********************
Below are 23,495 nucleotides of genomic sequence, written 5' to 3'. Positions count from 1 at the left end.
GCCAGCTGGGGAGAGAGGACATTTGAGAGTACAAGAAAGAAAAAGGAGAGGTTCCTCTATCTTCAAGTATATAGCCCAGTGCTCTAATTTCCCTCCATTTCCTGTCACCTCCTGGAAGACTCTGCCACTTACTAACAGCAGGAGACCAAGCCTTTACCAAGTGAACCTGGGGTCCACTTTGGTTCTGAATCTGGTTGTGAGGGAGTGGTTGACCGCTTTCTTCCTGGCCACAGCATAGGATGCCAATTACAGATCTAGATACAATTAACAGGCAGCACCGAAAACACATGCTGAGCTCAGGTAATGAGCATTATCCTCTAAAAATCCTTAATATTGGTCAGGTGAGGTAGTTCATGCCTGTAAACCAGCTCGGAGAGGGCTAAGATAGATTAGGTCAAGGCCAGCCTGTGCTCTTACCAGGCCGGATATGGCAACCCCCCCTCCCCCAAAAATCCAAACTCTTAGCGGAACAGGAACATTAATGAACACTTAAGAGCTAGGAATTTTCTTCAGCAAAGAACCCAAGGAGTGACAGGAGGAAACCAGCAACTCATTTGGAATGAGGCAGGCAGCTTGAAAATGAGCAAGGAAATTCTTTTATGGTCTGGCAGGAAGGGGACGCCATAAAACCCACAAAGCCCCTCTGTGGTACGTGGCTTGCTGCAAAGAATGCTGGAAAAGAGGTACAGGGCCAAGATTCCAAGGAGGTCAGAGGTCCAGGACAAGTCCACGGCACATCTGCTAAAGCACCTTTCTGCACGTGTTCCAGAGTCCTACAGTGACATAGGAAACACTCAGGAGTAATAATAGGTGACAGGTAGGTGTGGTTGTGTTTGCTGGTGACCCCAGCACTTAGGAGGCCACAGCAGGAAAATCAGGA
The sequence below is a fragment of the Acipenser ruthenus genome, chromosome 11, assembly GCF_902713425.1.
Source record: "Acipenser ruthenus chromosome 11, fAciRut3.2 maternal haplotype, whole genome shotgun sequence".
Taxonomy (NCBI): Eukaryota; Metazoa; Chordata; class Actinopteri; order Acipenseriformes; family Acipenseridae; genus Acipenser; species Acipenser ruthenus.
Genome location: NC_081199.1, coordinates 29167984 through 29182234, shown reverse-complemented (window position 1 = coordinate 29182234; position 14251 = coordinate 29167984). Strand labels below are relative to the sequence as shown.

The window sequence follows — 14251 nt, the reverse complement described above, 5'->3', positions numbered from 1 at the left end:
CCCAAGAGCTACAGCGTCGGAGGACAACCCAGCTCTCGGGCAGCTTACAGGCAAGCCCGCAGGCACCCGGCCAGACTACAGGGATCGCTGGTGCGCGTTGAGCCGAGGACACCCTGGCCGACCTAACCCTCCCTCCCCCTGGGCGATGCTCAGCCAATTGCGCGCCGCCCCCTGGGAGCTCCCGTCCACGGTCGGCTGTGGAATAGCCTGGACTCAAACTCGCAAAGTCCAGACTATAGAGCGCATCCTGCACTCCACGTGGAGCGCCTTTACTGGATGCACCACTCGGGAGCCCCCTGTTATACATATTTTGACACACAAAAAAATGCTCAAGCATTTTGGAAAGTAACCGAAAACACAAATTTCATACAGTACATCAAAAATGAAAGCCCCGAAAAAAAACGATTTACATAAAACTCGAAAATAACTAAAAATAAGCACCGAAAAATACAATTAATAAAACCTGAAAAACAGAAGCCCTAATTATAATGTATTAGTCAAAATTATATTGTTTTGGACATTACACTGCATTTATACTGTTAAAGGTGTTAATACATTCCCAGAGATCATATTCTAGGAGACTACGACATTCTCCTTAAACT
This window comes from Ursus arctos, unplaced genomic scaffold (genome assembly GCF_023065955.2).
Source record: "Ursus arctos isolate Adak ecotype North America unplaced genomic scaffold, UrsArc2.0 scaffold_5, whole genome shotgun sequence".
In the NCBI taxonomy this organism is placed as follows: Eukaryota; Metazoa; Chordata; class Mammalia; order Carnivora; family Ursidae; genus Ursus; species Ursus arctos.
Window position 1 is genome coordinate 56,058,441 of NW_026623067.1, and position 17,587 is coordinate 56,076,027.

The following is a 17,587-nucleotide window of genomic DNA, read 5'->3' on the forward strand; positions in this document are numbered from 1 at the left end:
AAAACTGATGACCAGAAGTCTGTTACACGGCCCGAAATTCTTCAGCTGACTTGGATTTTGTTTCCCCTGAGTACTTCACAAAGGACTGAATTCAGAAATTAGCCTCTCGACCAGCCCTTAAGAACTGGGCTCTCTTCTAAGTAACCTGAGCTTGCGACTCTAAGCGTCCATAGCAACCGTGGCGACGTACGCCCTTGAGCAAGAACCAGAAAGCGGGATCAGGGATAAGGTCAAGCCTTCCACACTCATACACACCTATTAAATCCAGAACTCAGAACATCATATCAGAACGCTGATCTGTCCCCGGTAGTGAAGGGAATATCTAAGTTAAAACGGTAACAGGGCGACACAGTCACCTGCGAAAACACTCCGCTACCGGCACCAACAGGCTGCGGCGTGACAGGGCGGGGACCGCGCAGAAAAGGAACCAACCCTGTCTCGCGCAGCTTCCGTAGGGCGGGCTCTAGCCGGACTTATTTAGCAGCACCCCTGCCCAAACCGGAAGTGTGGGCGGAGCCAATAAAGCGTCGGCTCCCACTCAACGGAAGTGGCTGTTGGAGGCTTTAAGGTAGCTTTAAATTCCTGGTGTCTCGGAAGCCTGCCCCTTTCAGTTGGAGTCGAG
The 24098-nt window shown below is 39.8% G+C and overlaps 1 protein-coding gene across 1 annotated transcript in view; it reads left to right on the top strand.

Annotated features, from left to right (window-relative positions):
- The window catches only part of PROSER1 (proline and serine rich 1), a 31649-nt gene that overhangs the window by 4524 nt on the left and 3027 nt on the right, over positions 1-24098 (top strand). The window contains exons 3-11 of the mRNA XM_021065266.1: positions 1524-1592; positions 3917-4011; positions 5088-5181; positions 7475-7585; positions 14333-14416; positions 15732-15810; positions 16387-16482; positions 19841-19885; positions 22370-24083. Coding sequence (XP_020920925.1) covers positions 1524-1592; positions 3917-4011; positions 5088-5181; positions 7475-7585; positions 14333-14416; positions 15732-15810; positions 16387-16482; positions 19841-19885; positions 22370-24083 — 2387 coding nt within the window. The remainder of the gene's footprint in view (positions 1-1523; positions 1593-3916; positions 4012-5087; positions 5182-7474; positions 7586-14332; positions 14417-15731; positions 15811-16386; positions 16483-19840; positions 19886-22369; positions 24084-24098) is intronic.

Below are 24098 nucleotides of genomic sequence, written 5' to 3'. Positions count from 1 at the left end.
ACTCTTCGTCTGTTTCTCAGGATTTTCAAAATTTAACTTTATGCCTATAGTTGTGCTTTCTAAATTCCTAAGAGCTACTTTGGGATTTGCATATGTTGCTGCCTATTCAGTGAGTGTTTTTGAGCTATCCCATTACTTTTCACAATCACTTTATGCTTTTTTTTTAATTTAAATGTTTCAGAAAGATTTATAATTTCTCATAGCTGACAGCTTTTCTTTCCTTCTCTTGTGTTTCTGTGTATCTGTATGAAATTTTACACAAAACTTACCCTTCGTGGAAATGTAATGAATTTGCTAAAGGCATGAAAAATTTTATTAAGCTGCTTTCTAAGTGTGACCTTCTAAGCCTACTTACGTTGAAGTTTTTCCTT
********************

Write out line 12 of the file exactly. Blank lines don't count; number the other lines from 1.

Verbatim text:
Window position 1 is genome coordinate 56,058,441 of NW_026623067.1, and position 17,587 is coordinate 56,076,027.